The endogenous opioid and cannabinoid systems are powerful neurophysiological modulators of excitability in the brain, and have been linked to numerous behaviors. They are also substrates for drugs of abuse. Yet despite their unique molecular and pharmacological identities, the systems often appear to be intertwined, and drugs targeted to one system can modify responses mediated by the other system. The cellular interface between opioids and cannabinoids is not generally understood: it probably varies depending on the brain structures and behaviors involved. The mammalian hippocampus has intricate endogenous opioid and cannabinoid systems which have been studied individually. However, there is virtually no information about the ways in which they overlap or how they might interact. A potentially crucial link may be provided by the neuropeptide, cholecystokinin (CCK), which potently controls actions mediated by a major opioid receptor, the f-receptor (MOR), at both cellular and behavioral levels. The endogenous cannabinoid system in hippocampus is targeted mainly to the particular set of GABAergic interneurons that also contain CCK. In hippocampus, the brain cannabinoid receptor, CB1, is almost exclusively expressed by CCK-containing interneurons. The f-opioid receptor is localized on the neurochemically-distinct, parvalbumin-containing interneurons, that express neither CCK nor CB1. The precise and complex convergence of these three systems onto interneurons that target pyramidal cells, which are the major hippocampal output neurons, cannot be a chance occurrence. The objective of this proposal is to test the Working Hypothesis that the endogenous opioid, cannabinoid and CCK systems mutually interact via hippocampal interneurons, and thereby jointly regulate the excitability and susceptibility to short- and long-term plasticity of the pyramidal cells. The prominent roles of these systems in drug abuse and major brain disorders such as epilepsy and schizophrenia underscore the significance of the inherent unresolved questions. We will use a variety of experimental approaches in in vitro brain slices, including electrophysiological, immunocytochemical, and optical techniques, to test the major hypothesis of this project.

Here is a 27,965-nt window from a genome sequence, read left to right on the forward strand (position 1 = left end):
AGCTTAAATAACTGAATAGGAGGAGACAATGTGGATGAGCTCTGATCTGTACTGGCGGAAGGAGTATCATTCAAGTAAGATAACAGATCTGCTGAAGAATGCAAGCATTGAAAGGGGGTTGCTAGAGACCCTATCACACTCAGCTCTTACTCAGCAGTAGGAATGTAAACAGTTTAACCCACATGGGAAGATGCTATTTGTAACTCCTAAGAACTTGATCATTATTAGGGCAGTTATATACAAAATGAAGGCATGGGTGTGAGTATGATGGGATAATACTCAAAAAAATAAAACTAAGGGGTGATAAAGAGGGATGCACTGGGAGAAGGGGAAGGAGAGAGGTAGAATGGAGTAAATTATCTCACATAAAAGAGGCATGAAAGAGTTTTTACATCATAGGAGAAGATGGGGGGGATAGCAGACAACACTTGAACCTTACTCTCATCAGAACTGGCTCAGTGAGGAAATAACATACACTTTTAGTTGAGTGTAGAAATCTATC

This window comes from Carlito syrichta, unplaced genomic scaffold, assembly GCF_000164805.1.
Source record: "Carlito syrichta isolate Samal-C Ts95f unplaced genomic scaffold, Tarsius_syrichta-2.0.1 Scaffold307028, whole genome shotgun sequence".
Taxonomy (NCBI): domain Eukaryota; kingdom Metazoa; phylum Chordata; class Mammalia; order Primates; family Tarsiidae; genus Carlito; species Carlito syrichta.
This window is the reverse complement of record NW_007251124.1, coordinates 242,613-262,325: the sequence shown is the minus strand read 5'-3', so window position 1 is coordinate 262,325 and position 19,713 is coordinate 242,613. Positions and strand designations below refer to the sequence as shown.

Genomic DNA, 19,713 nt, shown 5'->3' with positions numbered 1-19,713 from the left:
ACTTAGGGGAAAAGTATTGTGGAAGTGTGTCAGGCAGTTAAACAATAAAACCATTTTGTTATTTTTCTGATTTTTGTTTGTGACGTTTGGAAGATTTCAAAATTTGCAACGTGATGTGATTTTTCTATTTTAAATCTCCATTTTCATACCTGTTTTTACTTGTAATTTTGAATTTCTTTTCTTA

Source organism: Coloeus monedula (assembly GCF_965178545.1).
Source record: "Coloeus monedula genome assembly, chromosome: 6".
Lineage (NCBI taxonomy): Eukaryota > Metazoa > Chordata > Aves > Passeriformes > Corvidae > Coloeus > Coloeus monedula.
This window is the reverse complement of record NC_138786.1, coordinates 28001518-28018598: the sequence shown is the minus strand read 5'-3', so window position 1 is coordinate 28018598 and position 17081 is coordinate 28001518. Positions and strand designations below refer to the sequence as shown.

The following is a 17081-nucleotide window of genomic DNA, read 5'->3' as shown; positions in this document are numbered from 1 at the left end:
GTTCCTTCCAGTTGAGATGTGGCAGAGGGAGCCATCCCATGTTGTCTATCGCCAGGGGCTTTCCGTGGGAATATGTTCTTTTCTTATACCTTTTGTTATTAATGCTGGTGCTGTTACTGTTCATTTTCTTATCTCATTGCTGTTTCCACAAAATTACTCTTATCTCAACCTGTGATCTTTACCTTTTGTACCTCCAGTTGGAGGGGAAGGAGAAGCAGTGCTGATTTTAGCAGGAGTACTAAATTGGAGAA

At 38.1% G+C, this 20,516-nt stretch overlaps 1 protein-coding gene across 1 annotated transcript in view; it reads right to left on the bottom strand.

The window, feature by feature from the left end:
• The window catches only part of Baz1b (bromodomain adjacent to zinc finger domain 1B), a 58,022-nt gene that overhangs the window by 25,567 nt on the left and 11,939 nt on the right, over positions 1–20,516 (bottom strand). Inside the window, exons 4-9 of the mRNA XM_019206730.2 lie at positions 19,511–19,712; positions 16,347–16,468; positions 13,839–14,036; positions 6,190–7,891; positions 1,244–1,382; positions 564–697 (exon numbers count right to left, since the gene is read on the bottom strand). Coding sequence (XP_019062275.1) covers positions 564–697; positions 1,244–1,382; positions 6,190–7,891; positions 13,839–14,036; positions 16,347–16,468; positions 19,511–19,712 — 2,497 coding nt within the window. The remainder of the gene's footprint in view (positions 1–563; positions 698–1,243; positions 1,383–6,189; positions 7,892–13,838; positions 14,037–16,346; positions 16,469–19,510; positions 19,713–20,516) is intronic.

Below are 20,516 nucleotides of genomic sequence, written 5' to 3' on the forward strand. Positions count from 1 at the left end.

The Specific Aims are to test the following hypotheses: 1. The interneurons that are sensitive to opioids and cannabinoids can be functionally classified by their pharmacological properties. 2. CCK affects both f-opioid and endocannabinoid-sensitive interneurons. 3. Short-term inhibitory response plasticities mediated via MORs and CB1 interact with each other and with CCK. 4. Long-term inhibitory response plasticities mediated via MORs and CB1 interact with each other and with CCK.
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